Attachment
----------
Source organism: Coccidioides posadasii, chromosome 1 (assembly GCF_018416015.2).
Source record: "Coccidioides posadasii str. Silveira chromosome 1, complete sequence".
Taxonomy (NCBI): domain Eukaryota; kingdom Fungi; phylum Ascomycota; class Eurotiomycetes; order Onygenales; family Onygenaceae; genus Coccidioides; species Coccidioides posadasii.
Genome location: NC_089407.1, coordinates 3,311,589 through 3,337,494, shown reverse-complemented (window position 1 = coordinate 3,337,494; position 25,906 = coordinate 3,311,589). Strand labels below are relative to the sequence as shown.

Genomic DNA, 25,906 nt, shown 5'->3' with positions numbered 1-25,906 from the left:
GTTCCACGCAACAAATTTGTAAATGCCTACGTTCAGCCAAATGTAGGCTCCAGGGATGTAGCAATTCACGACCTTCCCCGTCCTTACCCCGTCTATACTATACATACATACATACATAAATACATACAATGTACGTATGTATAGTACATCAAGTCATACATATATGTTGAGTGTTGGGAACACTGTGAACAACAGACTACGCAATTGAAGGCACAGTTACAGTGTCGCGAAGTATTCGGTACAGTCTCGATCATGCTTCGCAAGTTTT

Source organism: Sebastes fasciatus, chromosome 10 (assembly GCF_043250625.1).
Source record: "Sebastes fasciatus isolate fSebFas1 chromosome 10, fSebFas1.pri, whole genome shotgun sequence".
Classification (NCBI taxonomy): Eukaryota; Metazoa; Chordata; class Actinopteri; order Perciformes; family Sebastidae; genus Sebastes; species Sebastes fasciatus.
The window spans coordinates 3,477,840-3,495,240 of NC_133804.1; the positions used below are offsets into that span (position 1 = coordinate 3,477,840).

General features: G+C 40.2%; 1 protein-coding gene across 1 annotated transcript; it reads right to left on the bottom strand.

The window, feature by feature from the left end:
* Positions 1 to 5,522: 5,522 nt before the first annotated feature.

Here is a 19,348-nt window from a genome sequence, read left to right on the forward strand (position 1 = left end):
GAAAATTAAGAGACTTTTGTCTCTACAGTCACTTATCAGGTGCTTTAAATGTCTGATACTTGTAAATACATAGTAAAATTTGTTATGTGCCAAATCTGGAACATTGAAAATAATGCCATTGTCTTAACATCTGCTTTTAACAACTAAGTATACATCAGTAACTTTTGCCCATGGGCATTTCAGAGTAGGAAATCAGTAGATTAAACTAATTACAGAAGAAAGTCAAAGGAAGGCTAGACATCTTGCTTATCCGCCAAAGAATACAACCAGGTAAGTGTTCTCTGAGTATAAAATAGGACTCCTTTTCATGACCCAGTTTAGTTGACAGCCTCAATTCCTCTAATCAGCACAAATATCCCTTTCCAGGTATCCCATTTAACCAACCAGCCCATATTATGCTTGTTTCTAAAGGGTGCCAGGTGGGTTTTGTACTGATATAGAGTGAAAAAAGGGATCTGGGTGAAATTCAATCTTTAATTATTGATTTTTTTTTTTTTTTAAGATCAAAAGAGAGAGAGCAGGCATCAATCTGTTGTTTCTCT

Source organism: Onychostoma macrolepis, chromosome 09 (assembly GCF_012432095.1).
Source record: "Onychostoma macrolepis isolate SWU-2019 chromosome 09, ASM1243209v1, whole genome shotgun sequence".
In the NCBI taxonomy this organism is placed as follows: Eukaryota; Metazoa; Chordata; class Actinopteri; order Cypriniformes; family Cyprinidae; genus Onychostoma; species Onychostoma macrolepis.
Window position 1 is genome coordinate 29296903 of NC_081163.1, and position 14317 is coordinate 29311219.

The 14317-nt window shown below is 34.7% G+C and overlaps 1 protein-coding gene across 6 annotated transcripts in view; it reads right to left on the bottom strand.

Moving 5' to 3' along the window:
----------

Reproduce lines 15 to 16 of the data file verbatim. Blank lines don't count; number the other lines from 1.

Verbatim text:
GAAAATTAAGAGACTTTTGTCTCTACAGTCACTTATCAGGTGCTTTAAATGTCTGATACTTGTAAATACATAGTAAAATTTGTTATGTGCCAAATCTGGAACATTGAAAATAATGCCATTGTCTTAACATCTGCTTTTAACAACTAAGTATACATCAGTAACTTTTGCCCATGGGCATTTCAGAGTAGGAAATCAGTAGATTAAACTAATTACAGAAGAAAGTCAAAGGAAGGCTAGACATCTTGCTTATCCGCCAAAGAATACAACCAGGTAAGTGTTCTCTGAGTATAAAATAGGACTCCTTTTCATGACCCAGTTTAGTTGACAGCCTCAATTCCTCTAATCAGCACAAATATCCCTTTCCAGGTATCCCATTTAACCAACCAGCCCATATTATGCTTGTTTCTAAAGGGTGCCAGGTGGGTTTTGTACTGATATAGAGTGAAAAAAGGGATCTGGGTGAAATTCAATCTTTAATTATTGATTTTTTTTTTTTTTTAAGATCAAAAGAGAGAGAGCAGGCATCAATCTGTTGTTTCTCT

Source organism: Onychostoma macrolepis, chromosome 09 (assembly GCF_012432095.1).